For that analysis people can go look at Thinking and Bets and see that. The short story is it was actually quite a brilliant play, the chances of an interception there are going to happen less than 2% of the time. And it actually buys you an option for a third play. It would happen to be second down. So if you hand it off to Marshawn Lynch twice you only get two plays if you pass somewhere in there you get three.

So again, there's more detail but regardless, it makes no sense to look at whether it was intercepted or incomplete or a touchdown pass on that one time. But we do this all the time and you see this in finance and we know this for example just in terms of like capital allocation, that people will re-up with managers who have won in the last year and they will not allocate to managers who have lost and we know that that's actually a losing strategy. That you do worse that way because of regression to the mean and you're not taking luck into account and you're just thinking about short term results in terms of as opposed to process. Certainly true and you don't want to do this in options trading as well, whether you're up or down in a particular moment should matter very little, but it's a real mistake that we make and it's a weakness of human decision making.

ANDY SERWER: And you also talk about this and how it relates to elections as well?

ANNIE DUKE: Yeah, so sort of taking this election aside, which I think is still very hot in people's minds. We could think about Hillary Clinton as well. So again, we don't really think about process. We don't really think about what people knew at the time as we're sort of evaluating people's decision making. We really just think about the result. So we know that Hillary Clinton did not spend a ton of time campaigning in Pennsylvania, Wisconsin, and Michigan. And we also know that she lost those three states by a combined total of somewhere around 80,000-ish votes across the three states. It was a very narrow margin but you could see the takes start coming out, oh this was such a terrible decision, such horrible strategy. Why wasn't she in Pennsylvania, Wisconsin, and Michigan? This was her fault that she lost because she made such bad decisions.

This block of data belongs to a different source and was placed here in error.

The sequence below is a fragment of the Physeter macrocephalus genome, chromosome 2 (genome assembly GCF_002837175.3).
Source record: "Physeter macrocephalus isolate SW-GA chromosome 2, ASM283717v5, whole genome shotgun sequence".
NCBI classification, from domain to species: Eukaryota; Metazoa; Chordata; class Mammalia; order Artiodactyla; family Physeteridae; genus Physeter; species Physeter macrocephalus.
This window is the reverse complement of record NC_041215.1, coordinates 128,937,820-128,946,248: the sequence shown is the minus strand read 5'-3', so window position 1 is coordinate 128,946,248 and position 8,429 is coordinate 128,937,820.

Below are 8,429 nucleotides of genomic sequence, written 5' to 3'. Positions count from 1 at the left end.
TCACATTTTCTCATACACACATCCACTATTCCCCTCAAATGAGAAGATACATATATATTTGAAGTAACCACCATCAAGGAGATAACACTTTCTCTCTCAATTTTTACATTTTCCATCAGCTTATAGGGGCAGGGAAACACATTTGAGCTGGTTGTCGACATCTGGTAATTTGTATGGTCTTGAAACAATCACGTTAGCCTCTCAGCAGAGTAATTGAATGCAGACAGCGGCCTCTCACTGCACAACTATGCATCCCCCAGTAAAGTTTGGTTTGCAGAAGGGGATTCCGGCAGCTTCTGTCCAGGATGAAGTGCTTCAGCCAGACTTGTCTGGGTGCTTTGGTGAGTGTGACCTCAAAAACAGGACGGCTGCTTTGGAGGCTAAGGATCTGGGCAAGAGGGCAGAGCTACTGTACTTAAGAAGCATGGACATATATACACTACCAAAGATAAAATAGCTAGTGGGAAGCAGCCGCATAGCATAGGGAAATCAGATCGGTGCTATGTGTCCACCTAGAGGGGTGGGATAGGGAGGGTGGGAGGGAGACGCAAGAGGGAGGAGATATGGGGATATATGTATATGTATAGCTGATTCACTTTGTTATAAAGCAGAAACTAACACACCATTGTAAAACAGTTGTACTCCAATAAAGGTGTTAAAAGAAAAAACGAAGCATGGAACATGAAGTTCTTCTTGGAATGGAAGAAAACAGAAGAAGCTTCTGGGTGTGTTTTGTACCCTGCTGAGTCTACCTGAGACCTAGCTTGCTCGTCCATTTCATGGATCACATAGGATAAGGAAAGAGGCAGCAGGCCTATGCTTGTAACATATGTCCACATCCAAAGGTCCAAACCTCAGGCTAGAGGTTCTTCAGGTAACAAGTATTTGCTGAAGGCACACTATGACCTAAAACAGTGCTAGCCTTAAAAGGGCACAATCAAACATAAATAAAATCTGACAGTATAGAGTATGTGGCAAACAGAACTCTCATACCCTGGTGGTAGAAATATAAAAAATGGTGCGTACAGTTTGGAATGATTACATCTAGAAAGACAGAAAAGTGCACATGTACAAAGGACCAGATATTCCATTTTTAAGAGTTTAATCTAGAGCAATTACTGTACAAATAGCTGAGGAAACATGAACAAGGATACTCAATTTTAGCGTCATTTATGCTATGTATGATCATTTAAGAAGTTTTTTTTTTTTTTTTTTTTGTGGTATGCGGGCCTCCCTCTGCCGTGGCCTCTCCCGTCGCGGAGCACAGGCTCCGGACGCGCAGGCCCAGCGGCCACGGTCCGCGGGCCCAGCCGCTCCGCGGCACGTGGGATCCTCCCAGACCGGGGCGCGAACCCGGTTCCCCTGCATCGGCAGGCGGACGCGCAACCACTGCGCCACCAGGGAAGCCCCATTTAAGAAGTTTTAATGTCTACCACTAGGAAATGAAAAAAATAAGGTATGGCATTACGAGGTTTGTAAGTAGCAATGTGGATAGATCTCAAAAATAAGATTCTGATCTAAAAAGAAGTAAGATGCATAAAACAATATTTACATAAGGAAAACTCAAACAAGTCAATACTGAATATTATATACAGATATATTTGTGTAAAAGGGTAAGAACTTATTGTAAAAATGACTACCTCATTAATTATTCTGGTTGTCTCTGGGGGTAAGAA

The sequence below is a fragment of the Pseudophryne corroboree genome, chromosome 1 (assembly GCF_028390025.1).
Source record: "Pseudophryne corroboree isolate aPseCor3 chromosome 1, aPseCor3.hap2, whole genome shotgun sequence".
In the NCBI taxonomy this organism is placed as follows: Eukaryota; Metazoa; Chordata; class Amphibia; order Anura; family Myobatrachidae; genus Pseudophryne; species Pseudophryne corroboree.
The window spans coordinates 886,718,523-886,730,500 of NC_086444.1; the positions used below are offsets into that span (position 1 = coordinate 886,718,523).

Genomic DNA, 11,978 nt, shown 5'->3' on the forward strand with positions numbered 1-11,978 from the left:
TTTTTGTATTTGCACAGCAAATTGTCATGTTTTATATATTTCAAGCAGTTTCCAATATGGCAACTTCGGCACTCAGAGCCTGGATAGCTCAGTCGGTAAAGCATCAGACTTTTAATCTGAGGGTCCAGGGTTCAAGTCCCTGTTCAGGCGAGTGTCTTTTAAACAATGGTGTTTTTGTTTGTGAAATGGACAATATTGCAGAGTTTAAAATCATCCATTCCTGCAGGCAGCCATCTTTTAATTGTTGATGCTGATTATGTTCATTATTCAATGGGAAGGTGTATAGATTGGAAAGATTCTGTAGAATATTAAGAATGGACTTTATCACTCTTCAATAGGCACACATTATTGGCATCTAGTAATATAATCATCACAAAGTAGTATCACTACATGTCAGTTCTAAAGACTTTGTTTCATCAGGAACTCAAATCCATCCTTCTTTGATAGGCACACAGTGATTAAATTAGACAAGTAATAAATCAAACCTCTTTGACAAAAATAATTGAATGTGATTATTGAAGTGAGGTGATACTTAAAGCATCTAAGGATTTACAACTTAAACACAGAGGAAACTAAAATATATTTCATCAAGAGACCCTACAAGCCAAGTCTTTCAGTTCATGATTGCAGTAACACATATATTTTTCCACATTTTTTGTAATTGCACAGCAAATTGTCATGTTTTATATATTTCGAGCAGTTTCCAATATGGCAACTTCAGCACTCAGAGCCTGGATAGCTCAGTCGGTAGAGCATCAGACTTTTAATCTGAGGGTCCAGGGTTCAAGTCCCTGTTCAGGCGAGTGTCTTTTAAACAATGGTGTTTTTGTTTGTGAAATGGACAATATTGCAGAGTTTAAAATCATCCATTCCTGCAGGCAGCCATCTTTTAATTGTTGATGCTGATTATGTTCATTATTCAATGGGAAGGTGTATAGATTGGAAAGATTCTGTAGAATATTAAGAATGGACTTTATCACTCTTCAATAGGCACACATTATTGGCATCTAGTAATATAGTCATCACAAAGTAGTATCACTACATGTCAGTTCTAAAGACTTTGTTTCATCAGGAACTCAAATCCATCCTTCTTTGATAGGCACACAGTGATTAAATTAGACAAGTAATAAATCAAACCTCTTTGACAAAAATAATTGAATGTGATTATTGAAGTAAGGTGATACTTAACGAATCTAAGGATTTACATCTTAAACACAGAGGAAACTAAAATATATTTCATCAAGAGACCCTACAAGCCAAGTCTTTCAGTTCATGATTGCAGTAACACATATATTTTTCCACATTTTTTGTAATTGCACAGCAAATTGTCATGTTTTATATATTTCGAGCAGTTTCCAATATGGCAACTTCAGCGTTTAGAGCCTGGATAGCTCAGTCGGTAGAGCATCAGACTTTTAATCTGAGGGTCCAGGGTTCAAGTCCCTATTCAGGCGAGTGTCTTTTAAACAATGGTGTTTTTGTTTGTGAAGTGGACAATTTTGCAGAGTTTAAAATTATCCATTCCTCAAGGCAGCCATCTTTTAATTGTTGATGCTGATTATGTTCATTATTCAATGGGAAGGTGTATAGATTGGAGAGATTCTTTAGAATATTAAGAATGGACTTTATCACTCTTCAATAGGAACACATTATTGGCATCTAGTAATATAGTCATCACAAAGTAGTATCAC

So here's the thing about that and this is how we can sort of see that this is a resulting problem as people have these takes, is that we need to think about what is the information that she had at the time of the decision. So could she have known that she should have been in those states? Well, the input into that decision is going to be the polls and what we found out after the fact that there was quite a large polling error that that polling error happened to go in Donald Trump's favor in 2016. And so when you think about the input into her decision making, which is where I am I ahead, where am I close? She was very close in Arizona, she was very close in Georgia, very close in North Carolina, very close in New Hampshire, very close in Florida. And that's where she was spending a lot of her time and it looked like she was very far ahead in Pennsylvania, Wisconsin, Michigan.

We find out after the fact by definition that there's a polling error and so can we really expect her to have known that beforehand? Well there's an easy way for us to figure out whether that was a mistake and she should have known about it beforehand, you can look on a search engine like Yahoo and you can say what would happen if we search to see whether people were writing about this what feels like an obvious polling error after the fact and the answer was nobody was. In fact, almost all of the writing, and there was very little about it, were questioning why Donald Trump was campaigning in Pennsylvania at all and saying why would he be there, he should be in places where the polls are much closer and in fact they were suggesting he should be spending more time in Ohio.